The death of World Beat

A photographer who shall remain nameless, told me she was perplexed about her new beau's sense of style. "He's cute," she said, "but his whole World Beat thing is freaking me out."
These days, clearly, the term "World Beat" comes with some serious baggage.
World Beat, if you remember, means Western music that incorporates non-Western folk elements. (Think Paul Simon in South Africa, Damon Albarn in The Gambia etc.)
Often, it also means things like blond dreads. Unkempt facial hair. Drum circles on the beach at sunset. Hydroponics. Bong hits, GreenPeace, and B.O.
Being in college in the 90s, basically.
Back then it was sexy, a public statement of personal freedom, a flag of probable marijuana/shroom possession, a sign of fun times ahead. Yet, unlike so many things from the 90s that went on to earn vintage status—Marc Jacobs' Grunge collection for Perry Ellis, neon raver clothes, New Kids On The Block—World Beat didn't age very well. Today, in fact, the World Beat look remains virtually untouchable, the final frontier of fashion irony—a frontier no-one outside of Burning Man seems brave enough to cross.
Case in point: a stylist friend sent out a mass email, encouraging her friends to attend today's Los Angeles Social Forum event in Downtown L.A. She received virtually no response, and didn't understand why. Eventually, someone on the email list wrote back. "Sorry," it read, "but you lost me at 'drum circle'."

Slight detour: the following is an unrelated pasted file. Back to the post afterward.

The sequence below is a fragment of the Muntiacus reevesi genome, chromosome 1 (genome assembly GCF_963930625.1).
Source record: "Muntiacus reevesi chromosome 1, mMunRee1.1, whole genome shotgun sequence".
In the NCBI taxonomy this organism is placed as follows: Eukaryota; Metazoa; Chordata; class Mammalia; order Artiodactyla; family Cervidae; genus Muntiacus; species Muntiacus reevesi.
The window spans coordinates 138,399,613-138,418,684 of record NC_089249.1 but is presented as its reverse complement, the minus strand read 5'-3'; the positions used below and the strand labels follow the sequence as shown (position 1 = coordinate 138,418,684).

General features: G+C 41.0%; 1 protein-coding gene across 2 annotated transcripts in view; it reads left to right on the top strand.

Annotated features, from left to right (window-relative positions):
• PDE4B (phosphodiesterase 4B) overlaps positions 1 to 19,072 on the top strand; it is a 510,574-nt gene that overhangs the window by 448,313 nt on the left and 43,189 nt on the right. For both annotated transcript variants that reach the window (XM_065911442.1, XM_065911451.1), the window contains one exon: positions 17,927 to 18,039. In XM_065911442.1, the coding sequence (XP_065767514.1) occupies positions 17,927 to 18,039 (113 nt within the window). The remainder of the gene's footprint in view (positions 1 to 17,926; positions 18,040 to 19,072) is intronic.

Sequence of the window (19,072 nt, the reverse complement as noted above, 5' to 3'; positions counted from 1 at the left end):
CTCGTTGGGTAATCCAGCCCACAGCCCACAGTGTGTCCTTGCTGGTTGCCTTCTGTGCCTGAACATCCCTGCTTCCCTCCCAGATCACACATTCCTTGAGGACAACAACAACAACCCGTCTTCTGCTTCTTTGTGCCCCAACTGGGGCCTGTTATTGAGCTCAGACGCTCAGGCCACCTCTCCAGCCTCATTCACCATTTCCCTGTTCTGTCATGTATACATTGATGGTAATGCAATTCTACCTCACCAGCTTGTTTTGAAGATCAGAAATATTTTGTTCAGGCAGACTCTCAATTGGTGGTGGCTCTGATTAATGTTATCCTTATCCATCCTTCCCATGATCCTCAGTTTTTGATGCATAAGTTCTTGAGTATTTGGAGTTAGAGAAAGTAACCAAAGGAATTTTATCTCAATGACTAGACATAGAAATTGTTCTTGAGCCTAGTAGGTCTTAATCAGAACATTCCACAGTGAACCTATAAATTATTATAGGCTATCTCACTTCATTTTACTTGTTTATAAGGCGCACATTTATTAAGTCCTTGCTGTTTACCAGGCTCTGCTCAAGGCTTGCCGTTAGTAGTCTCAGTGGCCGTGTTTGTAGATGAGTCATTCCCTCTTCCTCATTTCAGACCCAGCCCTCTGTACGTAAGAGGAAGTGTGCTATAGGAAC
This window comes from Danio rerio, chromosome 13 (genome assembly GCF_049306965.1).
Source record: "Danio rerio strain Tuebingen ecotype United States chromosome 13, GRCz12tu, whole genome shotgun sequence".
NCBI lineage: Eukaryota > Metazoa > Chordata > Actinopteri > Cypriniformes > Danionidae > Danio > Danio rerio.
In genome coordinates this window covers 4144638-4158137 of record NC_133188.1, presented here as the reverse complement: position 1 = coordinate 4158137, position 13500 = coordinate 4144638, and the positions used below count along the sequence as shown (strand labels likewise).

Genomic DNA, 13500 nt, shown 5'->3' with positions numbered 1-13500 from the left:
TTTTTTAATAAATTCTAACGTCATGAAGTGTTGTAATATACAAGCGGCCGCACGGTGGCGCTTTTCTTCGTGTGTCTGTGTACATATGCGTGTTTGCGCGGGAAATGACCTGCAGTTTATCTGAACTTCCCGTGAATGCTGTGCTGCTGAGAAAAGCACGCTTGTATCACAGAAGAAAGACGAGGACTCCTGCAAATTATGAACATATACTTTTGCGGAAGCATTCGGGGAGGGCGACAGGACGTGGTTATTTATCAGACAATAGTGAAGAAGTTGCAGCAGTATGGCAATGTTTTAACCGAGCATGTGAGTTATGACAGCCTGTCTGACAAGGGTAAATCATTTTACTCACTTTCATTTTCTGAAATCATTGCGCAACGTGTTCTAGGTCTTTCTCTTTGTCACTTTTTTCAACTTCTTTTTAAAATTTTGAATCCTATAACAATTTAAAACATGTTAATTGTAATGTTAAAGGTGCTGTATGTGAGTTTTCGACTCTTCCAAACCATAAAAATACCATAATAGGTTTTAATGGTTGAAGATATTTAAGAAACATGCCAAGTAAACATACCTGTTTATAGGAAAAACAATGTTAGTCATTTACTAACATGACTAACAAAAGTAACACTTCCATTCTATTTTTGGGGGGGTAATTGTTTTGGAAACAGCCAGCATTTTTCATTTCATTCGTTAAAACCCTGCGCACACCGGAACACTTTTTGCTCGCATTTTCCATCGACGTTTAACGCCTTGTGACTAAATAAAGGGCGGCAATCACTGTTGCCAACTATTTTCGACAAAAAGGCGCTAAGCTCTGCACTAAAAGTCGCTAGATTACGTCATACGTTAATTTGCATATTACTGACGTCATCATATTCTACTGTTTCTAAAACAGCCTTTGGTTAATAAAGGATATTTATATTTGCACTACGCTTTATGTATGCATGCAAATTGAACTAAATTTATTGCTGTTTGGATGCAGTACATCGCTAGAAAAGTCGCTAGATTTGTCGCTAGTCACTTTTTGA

And then there's the issue of those pesky World Beat dreads—last night, a friend who once had long dreads and a set of bongos back when they were fashionable, described her horror upon finally getting her hair cut. "There were things in them, creatures," she whispered. "Never again."
"Hold on," the defenders of World Beat may exclaim. "Isn't this summer's style supposed to be all global and stuff?" They're right. Flip through the pages of Vogue and Harper's and whatever, and you'll read all about the "ethnic print explosion", or more accurately, the "heathen print explosion” (the dictionary definition of "ethnic" is: 'relating to a people not Christian or Jewish; heathen'. Charming.).
Dries Van Noten's Spring/Summer 08 show (pictured), Oscar de la Renta's mudcloth print dresses, YSL's safari chic—all showed sub-Saharan tendencies. June's Vogue reported how Liya Kebede, a Tuareg pop festival in Timbuktu, was having a fashion moment. Add to that Ryan Gosling contributing to a book about the Darfur crisis, baby Shiloh, and Madonna's adoptee, and it's clear that Africa, whose music inspired the World Beat movement, is absolutely the most fashionable place on the planet in 2008, although you won't be seeing Madonna, Ryan Gosling or baby Shiloh chewing twigs at a World Beat drum circle any time soon.
Because pretending to be from Africa isn't sexy any more. Africa, is.
(Disclaimer: The views contained in this article are not menat to target anyone living in the Venice Beach or Santa Cruz areas, both of which hold World Beat National Park status and whose dreadlocked residents, being historical artifacts, remain exempt from criticism.)